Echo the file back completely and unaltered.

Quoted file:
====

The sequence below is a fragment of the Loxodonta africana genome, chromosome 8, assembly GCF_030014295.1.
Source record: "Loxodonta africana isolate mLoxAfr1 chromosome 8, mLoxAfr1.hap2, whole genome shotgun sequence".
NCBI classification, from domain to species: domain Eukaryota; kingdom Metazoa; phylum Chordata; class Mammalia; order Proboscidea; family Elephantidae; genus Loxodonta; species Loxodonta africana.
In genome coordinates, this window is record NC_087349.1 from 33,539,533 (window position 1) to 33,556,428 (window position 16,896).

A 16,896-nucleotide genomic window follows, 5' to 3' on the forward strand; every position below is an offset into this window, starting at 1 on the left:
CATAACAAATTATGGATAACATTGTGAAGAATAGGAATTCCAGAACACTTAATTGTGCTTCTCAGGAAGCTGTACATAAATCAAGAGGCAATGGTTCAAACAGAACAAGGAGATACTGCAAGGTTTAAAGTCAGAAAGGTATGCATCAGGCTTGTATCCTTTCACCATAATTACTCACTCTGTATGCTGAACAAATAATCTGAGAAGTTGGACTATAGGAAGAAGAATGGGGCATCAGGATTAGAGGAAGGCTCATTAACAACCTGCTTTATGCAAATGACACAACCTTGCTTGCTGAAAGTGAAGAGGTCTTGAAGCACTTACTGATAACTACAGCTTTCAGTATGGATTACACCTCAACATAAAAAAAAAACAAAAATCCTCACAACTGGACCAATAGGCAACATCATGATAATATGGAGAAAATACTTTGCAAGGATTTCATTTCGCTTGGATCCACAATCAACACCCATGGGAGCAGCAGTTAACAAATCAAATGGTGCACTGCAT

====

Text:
The sequence below is a fragment of the Loxodonta africana genome, chromosome 8, assembly GCF_030014295.1.
Source record: "Loxodonta africana isolate mLoxAfr1 chromosome 8, mLoxAfr1.hap2, whole genome shotgun sequence".
NCBI classification, from domain to species: domain Eukaryota; kingdom Metazoa; phylum Chordata; class Mammalia; order Proboscidea; family Elephantidae; genus Loxodonta; species Loxodonta africana.
In genome coordinates, this window is record NC_087349.1 from 33,539,533 (window position 1) to 33,556,428 (window position 16,896).

A 16,896-nucleotide genomic window follows, 5' to 3' on the forward strand; every position below is an offset into this window, starting at 1 on the left:
CATAACAAATTATGGATAACATTGTGAAGAATAGGAATTCCAGAACACTTAATTGTGCTTCTCAGGAAGCTGTACATAAATCAAGAGGCAATGGTTCAAACAGAACAAGGAGATACTGCAAGGTTTAAAGTCAGAAAGGTATGCATCAGGCTTGTATCCTTTCACCATAATTACTCACTCTGTATGCTGAACAAATAATCTGAGAAGTTGGACTATAGGAAGAAGAATGGGGCATCAGGATTAGAGGAAGGCTCATTAACAACCTGCTTTATGCAAATGACACAACCTTGCTTGCTGAAAGTGAAGAGGTCTTGAAGCACTTACTGATAACTACAGCTTTCAGTATGGATTACACCTCAACATAAAAAAAAAACAAAAATCCTCACAACTGGACCAATAGGCAACATCATGATAATATGGAGAAAATACTTTGCAAGGATTTCATTTCGCTTGGATCCACAATCAACACCCATGGGAGCAGCAGTTAACAAATCAAATGGTGCACTGCAT